Whatever happened was exactly how it was supposed to happen because it did. I’m so happy to be back and I’m retired. I can do this.
That is a beautiful thing. That’s the beauty of real estate investing. She’s financially free. She doesn’t have to work. She’s retired.
I would say we’re level two fire. There are several different levels of financial independence to retire early. My husband and I went to that second level. We wanted to make sure that it wasn’t just meeting the bills, which that’s a lot of people are like, “I want to pay my bills.” We still want to have a lot of fun, unfortunately because we’re debt-free in our entire life that we don’t have a lot of bills. It was fun for us to have that goal to be able to retire early.
That’s your financial freedom number. That’s the number when your expenses are met, you don’t have to work and then there’s the dream life number. I recommend that people cost out. What does that dream life look like and how much does it cost? How much does it cost to be able to do those trips you want to take every year or to have a private jet or cars if that’s your dream? Whatever it is that is their dream life, how much does that cost? That’s the number to go forward as passive income. Congrats on beating that.
Thank goodness for real estate and that we found it so young and that we got into it. Honestly, real estate is the vehicle that we have used to be able to retire early. If we ever touch our 401(k)s or our IRAs, that will be great but there’s no intention of that right now.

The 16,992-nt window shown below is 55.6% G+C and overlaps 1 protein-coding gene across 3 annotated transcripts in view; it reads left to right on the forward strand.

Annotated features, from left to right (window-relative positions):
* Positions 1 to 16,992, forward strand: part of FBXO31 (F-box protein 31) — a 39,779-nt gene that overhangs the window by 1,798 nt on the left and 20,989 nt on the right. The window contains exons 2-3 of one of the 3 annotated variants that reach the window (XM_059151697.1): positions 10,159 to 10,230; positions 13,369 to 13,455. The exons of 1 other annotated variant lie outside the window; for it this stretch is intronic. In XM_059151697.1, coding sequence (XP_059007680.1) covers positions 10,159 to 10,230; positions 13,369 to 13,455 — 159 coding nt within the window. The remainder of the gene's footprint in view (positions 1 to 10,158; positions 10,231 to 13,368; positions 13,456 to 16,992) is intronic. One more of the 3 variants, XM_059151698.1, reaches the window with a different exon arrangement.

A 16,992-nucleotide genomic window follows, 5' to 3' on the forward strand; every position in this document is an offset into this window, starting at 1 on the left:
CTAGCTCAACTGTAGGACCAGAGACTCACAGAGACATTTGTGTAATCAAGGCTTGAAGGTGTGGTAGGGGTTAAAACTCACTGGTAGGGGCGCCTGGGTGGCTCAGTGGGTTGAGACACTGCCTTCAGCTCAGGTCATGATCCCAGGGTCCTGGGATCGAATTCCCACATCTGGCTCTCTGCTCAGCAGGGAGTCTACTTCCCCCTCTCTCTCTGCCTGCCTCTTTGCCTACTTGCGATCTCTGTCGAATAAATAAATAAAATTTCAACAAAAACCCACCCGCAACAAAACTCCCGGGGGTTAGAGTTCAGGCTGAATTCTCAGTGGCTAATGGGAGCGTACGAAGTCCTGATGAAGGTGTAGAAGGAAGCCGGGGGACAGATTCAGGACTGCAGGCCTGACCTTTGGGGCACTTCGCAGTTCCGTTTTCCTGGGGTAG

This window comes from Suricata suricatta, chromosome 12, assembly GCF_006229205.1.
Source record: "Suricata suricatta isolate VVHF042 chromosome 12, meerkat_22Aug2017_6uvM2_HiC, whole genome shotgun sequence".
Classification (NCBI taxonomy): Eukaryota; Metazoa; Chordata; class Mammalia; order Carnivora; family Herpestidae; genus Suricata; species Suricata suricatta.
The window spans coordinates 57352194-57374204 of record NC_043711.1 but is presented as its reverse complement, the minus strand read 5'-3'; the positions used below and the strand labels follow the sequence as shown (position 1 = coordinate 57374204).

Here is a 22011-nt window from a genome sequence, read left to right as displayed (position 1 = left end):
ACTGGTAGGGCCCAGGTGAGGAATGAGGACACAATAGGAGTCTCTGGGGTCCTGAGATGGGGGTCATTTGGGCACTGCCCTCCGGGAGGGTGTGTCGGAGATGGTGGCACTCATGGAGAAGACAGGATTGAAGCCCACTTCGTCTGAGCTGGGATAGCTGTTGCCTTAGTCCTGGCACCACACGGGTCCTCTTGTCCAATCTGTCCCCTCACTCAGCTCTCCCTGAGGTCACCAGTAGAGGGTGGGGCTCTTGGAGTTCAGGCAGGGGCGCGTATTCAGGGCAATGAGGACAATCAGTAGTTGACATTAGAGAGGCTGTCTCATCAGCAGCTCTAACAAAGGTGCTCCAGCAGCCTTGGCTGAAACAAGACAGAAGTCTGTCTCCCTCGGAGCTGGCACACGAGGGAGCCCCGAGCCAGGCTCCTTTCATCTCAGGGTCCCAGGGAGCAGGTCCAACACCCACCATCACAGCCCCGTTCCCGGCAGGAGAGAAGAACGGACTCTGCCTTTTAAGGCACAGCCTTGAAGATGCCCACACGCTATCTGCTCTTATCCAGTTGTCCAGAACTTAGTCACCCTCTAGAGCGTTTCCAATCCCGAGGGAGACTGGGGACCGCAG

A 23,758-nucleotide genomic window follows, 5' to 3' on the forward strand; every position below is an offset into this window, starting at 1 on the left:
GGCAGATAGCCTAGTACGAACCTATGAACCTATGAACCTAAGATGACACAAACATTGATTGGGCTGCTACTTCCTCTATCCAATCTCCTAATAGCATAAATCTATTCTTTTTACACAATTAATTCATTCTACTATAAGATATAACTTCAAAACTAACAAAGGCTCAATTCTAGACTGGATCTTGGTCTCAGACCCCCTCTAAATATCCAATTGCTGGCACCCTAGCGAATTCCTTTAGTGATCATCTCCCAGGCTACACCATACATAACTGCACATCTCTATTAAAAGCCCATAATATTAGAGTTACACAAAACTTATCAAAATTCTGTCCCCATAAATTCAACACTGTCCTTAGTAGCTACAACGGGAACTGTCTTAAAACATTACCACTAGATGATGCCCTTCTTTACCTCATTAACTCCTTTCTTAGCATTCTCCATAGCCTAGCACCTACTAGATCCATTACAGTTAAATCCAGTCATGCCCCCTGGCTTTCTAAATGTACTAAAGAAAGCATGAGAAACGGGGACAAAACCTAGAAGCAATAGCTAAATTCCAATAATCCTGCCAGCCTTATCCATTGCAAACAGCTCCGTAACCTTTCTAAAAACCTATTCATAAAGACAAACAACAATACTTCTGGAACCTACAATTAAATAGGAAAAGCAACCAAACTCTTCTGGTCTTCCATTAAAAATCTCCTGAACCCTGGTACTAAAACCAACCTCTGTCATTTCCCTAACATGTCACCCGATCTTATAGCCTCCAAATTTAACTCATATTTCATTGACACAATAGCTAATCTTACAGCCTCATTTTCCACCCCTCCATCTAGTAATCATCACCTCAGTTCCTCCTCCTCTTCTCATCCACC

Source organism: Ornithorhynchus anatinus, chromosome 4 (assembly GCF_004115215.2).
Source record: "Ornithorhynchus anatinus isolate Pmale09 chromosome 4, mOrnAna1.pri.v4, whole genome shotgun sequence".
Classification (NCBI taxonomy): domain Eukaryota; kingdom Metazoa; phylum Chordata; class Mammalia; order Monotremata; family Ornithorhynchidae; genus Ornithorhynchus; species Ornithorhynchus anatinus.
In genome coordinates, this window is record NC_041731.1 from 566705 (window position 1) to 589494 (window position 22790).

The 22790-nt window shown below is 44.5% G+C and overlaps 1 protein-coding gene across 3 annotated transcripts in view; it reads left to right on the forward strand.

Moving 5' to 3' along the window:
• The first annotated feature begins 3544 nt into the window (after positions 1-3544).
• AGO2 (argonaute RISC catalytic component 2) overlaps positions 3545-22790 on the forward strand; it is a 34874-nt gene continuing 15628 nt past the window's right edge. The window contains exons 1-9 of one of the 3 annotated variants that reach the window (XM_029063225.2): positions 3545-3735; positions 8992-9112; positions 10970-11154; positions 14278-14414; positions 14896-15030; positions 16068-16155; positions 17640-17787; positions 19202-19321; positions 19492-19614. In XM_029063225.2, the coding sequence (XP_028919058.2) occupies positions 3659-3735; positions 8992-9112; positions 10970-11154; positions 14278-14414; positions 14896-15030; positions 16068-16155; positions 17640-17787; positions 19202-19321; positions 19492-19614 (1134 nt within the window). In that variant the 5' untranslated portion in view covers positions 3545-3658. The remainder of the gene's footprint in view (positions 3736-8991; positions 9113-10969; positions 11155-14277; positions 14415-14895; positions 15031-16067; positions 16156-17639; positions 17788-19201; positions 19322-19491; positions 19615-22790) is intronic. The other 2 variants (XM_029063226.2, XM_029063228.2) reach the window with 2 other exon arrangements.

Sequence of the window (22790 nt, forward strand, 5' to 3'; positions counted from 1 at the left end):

You were mentioning, you started early. Tell us how did you get started in real estate?
About 90 days after we got married, we bought our first rental property. I was 22 years old. We had already bought the home that we lived in. It wasn’t our first real estate purchase. In fact, our home was our second. My husband had already owned a home in California before we moved up to the Northwest. We scraped together this money and the gentleman carried the contract for us. It was a tiny little white cottage with pink Pepto-Bismol trim. The tenants stayed on. I called my dad and I’m like, “Dad, I need a little bit more money until the end of the month and I’ll pay you back once I get my paycheck.” I had just started working when we relocated. That’s how we got started. We kept that property. We put a new roof on but we sold that property eighteen months later for almost double what we paid for it. It was an awesome experience. It was nerve-wracking. We were young. We didn’t know but honestly, we got started and we did it.